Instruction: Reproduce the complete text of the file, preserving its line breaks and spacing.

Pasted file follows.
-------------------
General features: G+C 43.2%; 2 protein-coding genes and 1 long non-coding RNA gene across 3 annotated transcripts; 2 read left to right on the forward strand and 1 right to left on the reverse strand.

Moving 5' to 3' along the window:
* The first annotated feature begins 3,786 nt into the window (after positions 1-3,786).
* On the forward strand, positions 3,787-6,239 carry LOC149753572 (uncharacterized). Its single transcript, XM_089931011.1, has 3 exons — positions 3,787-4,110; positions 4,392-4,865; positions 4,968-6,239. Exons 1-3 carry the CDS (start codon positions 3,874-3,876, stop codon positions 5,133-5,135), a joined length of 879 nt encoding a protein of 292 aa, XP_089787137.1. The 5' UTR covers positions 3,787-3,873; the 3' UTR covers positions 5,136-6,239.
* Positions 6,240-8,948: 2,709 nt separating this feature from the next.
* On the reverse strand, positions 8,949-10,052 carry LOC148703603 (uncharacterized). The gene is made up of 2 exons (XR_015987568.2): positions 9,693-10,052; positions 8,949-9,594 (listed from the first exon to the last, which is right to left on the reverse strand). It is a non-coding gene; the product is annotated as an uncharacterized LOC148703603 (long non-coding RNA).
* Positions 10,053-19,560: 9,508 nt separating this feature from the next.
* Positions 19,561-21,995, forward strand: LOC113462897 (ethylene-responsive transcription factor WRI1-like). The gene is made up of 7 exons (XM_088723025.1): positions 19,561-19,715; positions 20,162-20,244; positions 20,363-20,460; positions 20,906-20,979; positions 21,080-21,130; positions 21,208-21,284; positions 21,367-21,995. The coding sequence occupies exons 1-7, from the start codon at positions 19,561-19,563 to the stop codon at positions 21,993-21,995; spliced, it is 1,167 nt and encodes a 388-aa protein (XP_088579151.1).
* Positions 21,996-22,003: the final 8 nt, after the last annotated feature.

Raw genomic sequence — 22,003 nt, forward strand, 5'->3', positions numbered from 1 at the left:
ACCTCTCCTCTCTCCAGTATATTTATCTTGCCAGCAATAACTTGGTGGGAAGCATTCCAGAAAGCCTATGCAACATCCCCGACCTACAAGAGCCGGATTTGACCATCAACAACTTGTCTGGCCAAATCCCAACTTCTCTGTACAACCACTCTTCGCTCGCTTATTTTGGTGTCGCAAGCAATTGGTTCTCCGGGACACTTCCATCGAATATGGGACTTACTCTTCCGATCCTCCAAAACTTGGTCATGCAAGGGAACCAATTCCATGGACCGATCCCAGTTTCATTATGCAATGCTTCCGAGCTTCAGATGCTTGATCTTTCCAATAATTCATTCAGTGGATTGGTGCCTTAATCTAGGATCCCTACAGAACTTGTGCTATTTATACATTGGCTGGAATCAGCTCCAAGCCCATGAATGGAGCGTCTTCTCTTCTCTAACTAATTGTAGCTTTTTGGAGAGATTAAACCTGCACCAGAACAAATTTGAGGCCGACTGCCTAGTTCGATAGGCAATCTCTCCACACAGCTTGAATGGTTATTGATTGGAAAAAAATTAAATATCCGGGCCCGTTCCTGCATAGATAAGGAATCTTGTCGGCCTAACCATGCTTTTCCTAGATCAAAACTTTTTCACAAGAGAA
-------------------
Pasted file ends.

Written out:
General features: G+C 43.2%; 2 protein-coding genes and 1 long non-coding RNA gene across 3 annotated transcripts; 2 read left to right on the forward strand and 1 right to left on the reverse strand.

Moving 5' to 3' along the window:
* The first annotated feature begins 3,786 nt into the window (after positions 1-3,786).
* On the forward strand, positions 3,787-6,239 carry LOC149753572 (uncharacterized). Its single transcript, XM_089931011.1, has 3 exons — positions 3,787-4,110; positions 4,392-4,865; positions 4,968-6,239. Exons 1-3 carry the CDS (start codon positions 3,874-3,876, stop codon positions 5,133-5,135), a joined length of 879 nt encoding a protein of 292 aa, XP_089787137.1. The 5' UTR covers positions 3,787-3,873; the 3' UTR covers positions 5,136-6,239.
* Positions 6,240-8,948: 2,709 nt separating this feature from the next.
* On the reverse strand, positions 8,949-10,052 carry LOC148703603 (uncharacterized). The gene is made up of 2 exons (XR_015987568.2): positions 9,693-10,052; positions 8,949-9,594 (listed from the first exon to the last, which is right to left on the reverse strand). It is a non-coding gene; the product is annotated as an uncharacterized LOC148703603 (long non-coding RNA).
* Positions 10,053-19,560: 9,508 nt separating this feature from the next.
* Positions 19,561-21,995, forward strand: LOC113462897 (ethylene-responsive transcription factor WRI1-like). The gene is made up of 7 exons (XM_088723025.1): positions 19,561-19,715; positions 20,162-20,244; positions 20,363-20,460; positions 20,906-20,979; positions 21,080-21,130; positions 21,208-21,284; positions 21,367-21,995. The coding sequence occupies exons 1-7, from the start codon at positions 19,561-19,563 to the stop codon at positions 21,993-21,995; spliced, it is 1,167 nt and encodes a 388-aa protein (XP_088579151.1).
* Positions 21,996-22,003: the final 8 nt, after the last annotated feature.

Raw genomic sequence — 22,003 nt, forward strand, 5'->3', positions numbered from 1 at the left:
ACCTCTCCTCTCTCCAGTATATTTATCTTGCCAGCAATAACTTGGTGGGAAGCATTCCAGAAAGCCTATGCAACATCCCCGACCTACAAGAGCCGGATTTGACCATCAACAACTTGTCTGGCCAAATCCCAACTTCTCTGTACAACCACTCTTCGCTCGCTTATTTTGGTGTCGCAAGCAATTGGTTCTCCGGGACACTTCCATCGAATATGGGACTTACTCTTCCGATCCTCCAAAACTTGGTCATGCAAGGGAACCAATTCCATGGACCGATCCCAGTTTCATTATGCAATGCTTCCGAGCTTCAGATGCTTGATCTTTCCAATAATTCATTCAGTGGATTGGTGCCTTAATCTAGGATCCCTACAGAACTTGTGCTATTTATACATTGGCTGGAATCAGCTCCAAGCCCATGAATGGAGCGTCTTCTCTTCTCTAACTAATTGTAGCTTTTTGGAGAGATTAAACCTGCACCAGAACAAATTTGAGGCCGACTGCCTAGTTCGATAGGCAATCTCTCCACACAGCTTGAATGGTTATTGATTGGAAAAAAATTAAATATCCGGGCCCGTTCCTGCATAGATAAGGAATCTTGTCGGCCTAACCATGCTTTTCCTAGATCAAAACTTTTTCACAAGAGAA